A Day of Reflection

AFTER a holy month of fasting and worship, made more daunting by the long days and hot sun, Eid-ul-Fitr has come as an ultimate award for the faithful who go hungry from sunup to sundown in line with God’s command. And on this day whatever our individual circumstances, the joy is guaranteed. This is not the joy in the routine sense of the term but one which is spiritually uplifting and exhilarating. It is the one that comes from a sense of accomplishment of one’s religious obligation and the anticipation of God’s forgiveness. But while Eid is about spiritual fulfilment and the awakening, it is also about our obligation towards our society. More so, in Kashmir where we not only inherit the tragic fallout of the turmoil over the past quarter of a century but also continue to live this reality in the present. Ramzan was no different. There were killings this month too, leaving many families without their loved ones.

Eid also follows a relative period of normalcy as far as the situation on the ground. Unlike last year, we are not in the throes of the Covid-19 lockdown. The past few months have witnessed tourist and business activity pick up. This has shored up the economy somewhat. A large number of people rendered jobless have found employment again. But the economy reeling under successive lockdowns over the last three years will need normalcy to sustain for a longer period of time to get back on its feet. There is a large section of the population which is still grappling with the economic losses.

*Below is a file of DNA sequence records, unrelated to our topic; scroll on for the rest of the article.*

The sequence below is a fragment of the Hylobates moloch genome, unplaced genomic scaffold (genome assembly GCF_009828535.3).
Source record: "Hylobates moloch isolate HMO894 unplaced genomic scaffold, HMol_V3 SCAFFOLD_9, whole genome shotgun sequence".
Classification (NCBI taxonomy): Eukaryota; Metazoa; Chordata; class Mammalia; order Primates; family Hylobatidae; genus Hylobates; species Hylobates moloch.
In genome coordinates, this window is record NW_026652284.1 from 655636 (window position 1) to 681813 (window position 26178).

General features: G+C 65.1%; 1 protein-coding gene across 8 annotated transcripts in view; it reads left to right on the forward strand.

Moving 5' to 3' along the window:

But now when Eid is upon us and God is showering His faithful with His blessings, we can hardly afford to be forgetful in our joy. Unbridled consumerism can hardly be allowed to take over in the run-up to Eid, as evidenced by a shopping binge ahead of the holiday. We cannot be bereft of the concern for the poor and the people who have suffered most over the past three decades. It is incumbent on us as a community that while we celebrate Eid we also remember them and contribute in a material way to lessen their misery.

That said, more than an occasion of joy, Eid in Kashmir is a time for reflection. And of mourning too, for the thousands who have died in recent decades. Eid is inherently also about joy and celebration but there is nothing routine about this joy. The festival is about spiritual renewal and a sense of fulfilment. It is a very solemn occasion for individual and collective reflection and remembrance. It is also about our obligation towards our society.

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